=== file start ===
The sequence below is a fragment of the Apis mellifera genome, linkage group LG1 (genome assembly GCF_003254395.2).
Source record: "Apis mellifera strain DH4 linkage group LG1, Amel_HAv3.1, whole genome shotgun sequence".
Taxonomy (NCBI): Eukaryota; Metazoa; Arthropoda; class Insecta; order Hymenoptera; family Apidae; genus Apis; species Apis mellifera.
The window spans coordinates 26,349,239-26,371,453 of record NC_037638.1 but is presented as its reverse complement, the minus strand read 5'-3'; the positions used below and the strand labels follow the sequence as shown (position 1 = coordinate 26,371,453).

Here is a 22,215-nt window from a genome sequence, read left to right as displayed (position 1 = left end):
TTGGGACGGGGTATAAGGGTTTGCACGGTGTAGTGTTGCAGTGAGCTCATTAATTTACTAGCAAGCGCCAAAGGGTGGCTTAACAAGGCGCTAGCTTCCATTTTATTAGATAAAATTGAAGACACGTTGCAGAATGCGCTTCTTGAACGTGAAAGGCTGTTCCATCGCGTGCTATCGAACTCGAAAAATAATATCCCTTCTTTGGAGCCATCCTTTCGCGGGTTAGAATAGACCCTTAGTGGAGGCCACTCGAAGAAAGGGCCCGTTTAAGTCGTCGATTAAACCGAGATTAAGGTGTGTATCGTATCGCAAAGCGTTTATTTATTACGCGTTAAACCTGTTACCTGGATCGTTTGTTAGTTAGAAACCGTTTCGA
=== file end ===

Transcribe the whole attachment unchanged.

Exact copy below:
The sequence below is a fragment of the Apis mellifera genome, linkage group LG1 (genome assembly GCF_003254395.2).
Source record: "Apis mellifera strain DH4 linkage group LG1, Amel_HAv3.1, whole genome shotgun sequence".
Taxonomy (NCBI): Eukaryota; Metazoa; Arthropoda; class Insecta; order Hymenoptera; family Apidae; genus Apis; species Apis mellifera.
The window spans coordinates 26,349,239-26,371,453 of record NC_037638.1 but is presented as its reverse complement, the minus strand read 5'-3'; the positions used below and the strand labels follow the sequence as shown (position 1 = coordinate 26,371,453).

Here is a 22,215-nt window from a genome sequence, read left to right as displayed (position 1 = left end):
TTGGGACGGGGTATAAGGGTTTGCACGGTGTAGTGTTGCAGTGAGCTCATTAATTTACTAGCAAGCGCCAAAGGGTGGCTTAACAAGGCGCTAGCTTCCATTTTATTAGATAAAATTGAAGACACGTTGCAGAATGCGCTTCTTGAACGTGAAAGGCTGTTCCATCGCGTGCTATCGAACTCGAAAAATAATATCCCTTCTTTGGAGCCATCCTTTCGCGGGTTAGAATAGACCCTTAGTGGAGGCCACTCGAAGAAAGGGCCCGTTTAAGTCGTCGATTAAACCGAGATTAAGGTGTGTATCGTATCGCAAAGCGTTTATTTATTACGCGTTAAACCTGTTACCTGGATCGTTTGTTAGTTAGAAACCGTTTCGA